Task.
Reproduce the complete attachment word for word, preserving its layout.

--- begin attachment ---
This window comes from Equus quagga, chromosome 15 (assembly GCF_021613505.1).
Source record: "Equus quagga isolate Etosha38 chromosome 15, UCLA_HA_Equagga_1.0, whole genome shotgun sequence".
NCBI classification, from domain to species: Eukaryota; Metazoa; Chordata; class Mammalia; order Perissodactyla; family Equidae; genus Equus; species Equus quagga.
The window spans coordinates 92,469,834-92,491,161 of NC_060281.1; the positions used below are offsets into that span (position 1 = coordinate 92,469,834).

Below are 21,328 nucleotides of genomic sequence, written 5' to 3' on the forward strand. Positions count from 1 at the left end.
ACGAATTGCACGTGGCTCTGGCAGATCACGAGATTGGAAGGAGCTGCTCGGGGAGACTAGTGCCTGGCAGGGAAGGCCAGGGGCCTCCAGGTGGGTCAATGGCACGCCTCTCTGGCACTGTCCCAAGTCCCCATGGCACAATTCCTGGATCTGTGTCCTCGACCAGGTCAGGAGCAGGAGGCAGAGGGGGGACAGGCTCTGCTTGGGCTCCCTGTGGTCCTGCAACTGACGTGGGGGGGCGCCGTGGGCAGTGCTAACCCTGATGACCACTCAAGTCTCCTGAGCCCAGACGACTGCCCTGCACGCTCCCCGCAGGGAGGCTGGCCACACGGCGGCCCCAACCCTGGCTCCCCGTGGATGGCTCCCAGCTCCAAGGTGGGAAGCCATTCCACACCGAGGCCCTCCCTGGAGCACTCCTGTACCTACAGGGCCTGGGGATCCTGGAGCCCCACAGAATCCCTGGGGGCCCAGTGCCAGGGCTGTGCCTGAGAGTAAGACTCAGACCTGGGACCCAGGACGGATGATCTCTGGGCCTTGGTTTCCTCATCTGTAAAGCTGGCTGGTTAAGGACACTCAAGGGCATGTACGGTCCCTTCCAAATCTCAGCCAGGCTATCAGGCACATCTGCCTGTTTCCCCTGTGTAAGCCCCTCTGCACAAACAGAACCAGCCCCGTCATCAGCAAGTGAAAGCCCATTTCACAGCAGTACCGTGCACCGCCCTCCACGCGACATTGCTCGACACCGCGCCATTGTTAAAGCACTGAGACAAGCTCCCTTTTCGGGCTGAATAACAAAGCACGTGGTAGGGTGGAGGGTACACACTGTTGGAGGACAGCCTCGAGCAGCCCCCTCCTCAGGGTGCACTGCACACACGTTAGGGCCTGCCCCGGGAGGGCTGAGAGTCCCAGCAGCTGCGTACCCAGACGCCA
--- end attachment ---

This window comes from Equus quagga, chromosome 15 (assembly GCF_021613505.1).
Source record: "Equus quagga isolate Etosha38 chromosome 15, UCLA_HA_Equagga_1.0, whole genome shotgun sequence".
NCBI classification, from domain to species: Eukaryota; Metazoa; Chordata; class Mammalia; order Perissodactyla; family Equidae; genus Equus; species Equus quagga.
The window spans coordinates 92,469,834-92,491,161 of NC_060281.1; the positions used below are offsets into that span (position 1 = coordinate 92,469,834).

Below are 21,328 nucleotides of genomic sequence, written 5' to 3' on the forward strand. Positions count from 1 at the left end.
ACGAATTGCACGTGGCTCTGGCAGATCACGAGATTGGAAGGAGCTGCTCGGGGAGACTAGTGCCTGGCAGGGAAGGCCAGGGGCCTCCAGGTGGGTCAATGGCACGCCTCTCTGGCACTGTCCCAAGTCCCCATGGCACAATTCCTGGATCTGTGTCCTCGACCAGGTCAGGAGCAGGAGGCAGAGGGGGGACAGGCTCTGCTTGGGCTCCCTGTGGTCCTGCAACTGACGTGGGGGGGCGCCGTGGGCAGTGCTAACCCTGATGACCACTCAAGTCTCCTGAGCCCAGACGACTGCCCTGCACGCTCCCCGCAGGGAGGCTGGCCACACGGCGGCCCCAACCCTGGCTCCCCGTGGATGGCTCCCAGCTCCAAGGTGGGAAGCCATTCCACACCGAGGCCCTCCCTGGAGCACTCCTGTACCTACAGGGCCTGGGGATCCTGGAGCCCCACAGAATCCCTGGGGGCCCAGTGCCAGGGCTGTGCCTGAGAGTAAGACTCAGACCTGGGACCCAGGACGGATGATCTCTGGGCCTTGGTTTCCTCATCTGTAAAGCTGGCTGGTTAAGGACACTCAAGGGCATGTACGGTCCCTTCCAAATCTCAGCCAGGCTATCAGGCACATCTGCCTGTTTCCCCTGTGTAAGCCCCTCTGCACAAACAGAACCAGCCCCGTCATCAGCAAGTGAAAGCCCATTTCACAGCAGTACCGTGCACCGCCCTCCACGCGACATTGCTCGACACCGCGCCATTGTTAAAGCACTGAGACAAGCTCCCTTTTCGGGCTGAATAACAAAGCACGTGGTAGGGTGGAGGGTACACACTGTTGGAGGACAGCCTCGAGCAGCCCCCTCCTCAGGGTGCACTGCACACACGTTAGGGCCTGCCCCGGGAGGGCTGAGAGTCCCAGCAGCTGCGTACCCAGACGCCA